Or the oh-so-tragic ending?
I know I'm still being unfair, and if the author is reading this, heck, I'm sorry. It's nothing personal.
On the other hand, don't let me get started on half-implemented verbs, guess-the-verb, conversations that don't work, annoying colour schemes, verbs meant for single use, and getting this incomprehensible parser reply:
What do you want to look?
_Then_ I'll mean it.
Nice try. A few beta-testers and proofreaders, and you might surprise yourself.
Rating: 2.3 out of 10.
Manual: One middle finger.
Theme song: Beats me.
* * *
HERE ARE AWES0ME WAREZ AND PR0N!
Despite the occasional rumblings from the "nether-world" of AIF/Xtrek about an AIF-Comp, nothing has materialized; which is what makes the odd "adult" game in the mainstream IF-Comp notable, if not remarkable. The only genuine work of this sort I can see (if we discount KALLISTI as a pretentious piece of garbage) was Robb Sherwin's excellent "Chicks Dig Jerks". This year our man Adam Thornton - yes, he of "In The End 2" and "Sins Against Mimesis" fame - gives us the long-awaited (D'OH!!) sequel to IF's most notorious 'porn' game - Mark Ryan's "The Incredibly Erotic Adventures of Stiffy Makane."
STIFFY MAKANE, THE UNDISCOVERED COUNTRY, though, is more than just "more Stiffy parody". It's also a parody of the entire X-trek genre (a sub-group of AIF, mostly written in AGT, in which you spend your time screwing Star Trek crew members) with a few IF references thrown in and - well - the first explicit gay sex I've seen in the IF world. (There is are some mild gay references in Neil Brown's games, but nothing of _this_ sort.) What sort of a game is it where a female NPC (minutes after you've had your way) says "Excuse me, I've got to tickle the Elmo"? Where you have a Rohypnol object? Where you get buggered by a Space Moose (yes, a MOOSE) and actually *enjoy* it? Where there is an outrageously tasteless gay sex parody of Star Wars?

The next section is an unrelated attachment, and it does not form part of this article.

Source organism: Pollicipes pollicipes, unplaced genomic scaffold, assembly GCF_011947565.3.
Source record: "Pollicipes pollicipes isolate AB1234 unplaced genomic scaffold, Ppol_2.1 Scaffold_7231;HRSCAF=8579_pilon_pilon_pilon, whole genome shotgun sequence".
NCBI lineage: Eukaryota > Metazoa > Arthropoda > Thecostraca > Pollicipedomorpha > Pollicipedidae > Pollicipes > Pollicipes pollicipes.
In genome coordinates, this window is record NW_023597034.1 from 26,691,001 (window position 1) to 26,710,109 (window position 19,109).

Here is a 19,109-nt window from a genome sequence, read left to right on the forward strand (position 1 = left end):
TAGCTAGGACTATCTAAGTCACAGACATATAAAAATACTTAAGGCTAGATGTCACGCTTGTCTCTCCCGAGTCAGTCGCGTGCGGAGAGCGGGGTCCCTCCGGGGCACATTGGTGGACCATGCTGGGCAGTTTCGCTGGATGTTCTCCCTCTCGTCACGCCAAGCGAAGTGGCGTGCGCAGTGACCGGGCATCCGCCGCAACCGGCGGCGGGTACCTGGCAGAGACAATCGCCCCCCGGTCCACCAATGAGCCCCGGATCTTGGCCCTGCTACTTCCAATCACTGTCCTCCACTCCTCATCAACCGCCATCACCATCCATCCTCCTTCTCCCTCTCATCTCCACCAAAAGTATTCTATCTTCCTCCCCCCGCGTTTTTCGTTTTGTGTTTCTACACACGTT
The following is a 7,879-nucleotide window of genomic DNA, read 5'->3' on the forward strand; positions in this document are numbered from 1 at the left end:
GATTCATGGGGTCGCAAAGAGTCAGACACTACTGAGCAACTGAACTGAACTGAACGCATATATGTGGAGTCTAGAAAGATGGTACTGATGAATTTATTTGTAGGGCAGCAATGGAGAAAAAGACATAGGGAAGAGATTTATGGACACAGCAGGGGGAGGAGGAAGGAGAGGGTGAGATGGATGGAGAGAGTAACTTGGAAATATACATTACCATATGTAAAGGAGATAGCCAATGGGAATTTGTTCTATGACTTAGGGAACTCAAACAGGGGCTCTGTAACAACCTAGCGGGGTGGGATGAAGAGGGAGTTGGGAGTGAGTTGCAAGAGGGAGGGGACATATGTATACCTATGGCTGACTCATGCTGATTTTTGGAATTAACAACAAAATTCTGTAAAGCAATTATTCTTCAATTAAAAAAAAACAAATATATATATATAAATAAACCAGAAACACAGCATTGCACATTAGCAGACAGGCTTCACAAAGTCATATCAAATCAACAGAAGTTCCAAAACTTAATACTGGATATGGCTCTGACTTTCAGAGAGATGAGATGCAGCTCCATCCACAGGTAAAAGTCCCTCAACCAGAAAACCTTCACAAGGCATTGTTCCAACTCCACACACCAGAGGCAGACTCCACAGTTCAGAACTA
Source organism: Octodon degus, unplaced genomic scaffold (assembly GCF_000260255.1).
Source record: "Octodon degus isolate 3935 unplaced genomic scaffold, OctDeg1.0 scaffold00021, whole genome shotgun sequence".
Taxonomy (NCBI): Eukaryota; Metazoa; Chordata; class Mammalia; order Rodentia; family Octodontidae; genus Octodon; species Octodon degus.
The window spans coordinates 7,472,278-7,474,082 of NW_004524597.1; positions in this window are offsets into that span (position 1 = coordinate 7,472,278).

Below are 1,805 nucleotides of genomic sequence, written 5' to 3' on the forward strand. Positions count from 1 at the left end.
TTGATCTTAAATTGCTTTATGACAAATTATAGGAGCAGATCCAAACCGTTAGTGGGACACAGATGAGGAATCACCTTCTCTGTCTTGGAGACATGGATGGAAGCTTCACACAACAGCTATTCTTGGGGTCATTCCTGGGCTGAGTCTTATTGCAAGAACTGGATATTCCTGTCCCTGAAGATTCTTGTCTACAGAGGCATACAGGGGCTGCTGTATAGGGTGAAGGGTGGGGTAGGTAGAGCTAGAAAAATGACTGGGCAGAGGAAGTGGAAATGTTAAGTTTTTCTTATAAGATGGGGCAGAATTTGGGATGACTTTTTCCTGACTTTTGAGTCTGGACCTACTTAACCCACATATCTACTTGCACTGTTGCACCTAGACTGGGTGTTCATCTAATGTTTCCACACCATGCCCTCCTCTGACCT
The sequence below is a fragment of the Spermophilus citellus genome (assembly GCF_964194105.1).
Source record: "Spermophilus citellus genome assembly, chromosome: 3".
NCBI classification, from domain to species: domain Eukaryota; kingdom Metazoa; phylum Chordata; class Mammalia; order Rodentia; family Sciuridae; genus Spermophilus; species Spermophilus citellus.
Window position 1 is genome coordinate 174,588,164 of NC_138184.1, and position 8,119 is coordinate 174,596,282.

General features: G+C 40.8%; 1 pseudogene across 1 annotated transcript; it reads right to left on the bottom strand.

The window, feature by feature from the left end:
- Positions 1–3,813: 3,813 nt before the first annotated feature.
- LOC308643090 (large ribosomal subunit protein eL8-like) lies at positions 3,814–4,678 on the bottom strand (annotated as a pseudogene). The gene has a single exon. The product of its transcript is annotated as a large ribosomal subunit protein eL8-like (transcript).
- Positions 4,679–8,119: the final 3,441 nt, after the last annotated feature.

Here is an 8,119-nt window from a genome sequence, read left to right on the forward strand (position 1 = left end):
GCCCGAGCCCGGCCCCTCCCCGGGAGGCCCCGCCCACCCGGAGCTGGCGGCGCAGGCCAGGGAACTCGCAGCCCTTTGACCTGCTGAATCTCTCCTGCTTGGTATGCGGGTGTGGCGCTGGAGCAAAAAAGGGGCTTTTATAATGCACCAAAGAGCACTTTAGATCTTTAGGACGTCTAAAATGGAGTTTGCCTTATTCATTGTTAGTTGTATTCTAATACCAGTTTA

Leave your good taste and the door and hop right in. You'll either laugh your head off or spit on this game: I did the former.
Not for children, fundamentalists, maiden aunts or die-hard X-trekkers.
[Musing: There once was an AGT porn game - a monumentally bad one - called Smut City. Apart from the boff-all-you-can-find gameplay, it contains a ludicrously bad ending where, if you fail to solve a locked-door puzzle, you are tortured by "an army of Fagots" (sic). If Adam had played this game, could this be a reaction to the homophobia of this and other works of AIF?]
Manual: One middle finger, which mysteriously metamorphoses into a thumb!
Theme Song: "Be Aggressive", Faith No More. (Also a gay sex parody song, also as hilarious as this game.)
P.S. The author of this essay is not trying to make fun of gays. He's just praising Mr. Thornton and Mr. Roswell Bottum.
* * *
The game SILICON CASTLES would be fascinating as a programming exercise - i.e. yet another abuse of the Z-Machine, but as I-F it doesn't quite stick it. I am a chess buff (though a pretty weak player) and it was annoying to
1. play every game with 1. e4 c6 (couldn't the opening moves be randomized?)
2. be unable to move my b-pawn
3. be told it was illegal to castle when it wasn't
4. have the game lock up every 2 seconds on all interpreters other than Frotz
Still, it's not entirely rotten. Full points for effort, none for interactive fiction, negatives for implementation.
Manual: One centre pawn.
Theme song: "Stuck In A Moment", U2. (If you don't get the joke, play this game on Win-Nitfol.)
* * *
Of course, every year one _does_ get some games that are pretty much not trying to set the pace - they have a decent story, and decent puzzles, and do their thing well without being spectacular. Bowen Greenwood's FILM, AT ELEVEN is one such game. The puzzles are never really counter- intuitive - though they are a trifle simplistic at times - and the story is amusing enough. Though this game owes a lot to I-0, and has pretty unrealistic NPC actions, there was enough to laugh at and enjoy for me to hand out a high 7 by the time I was through.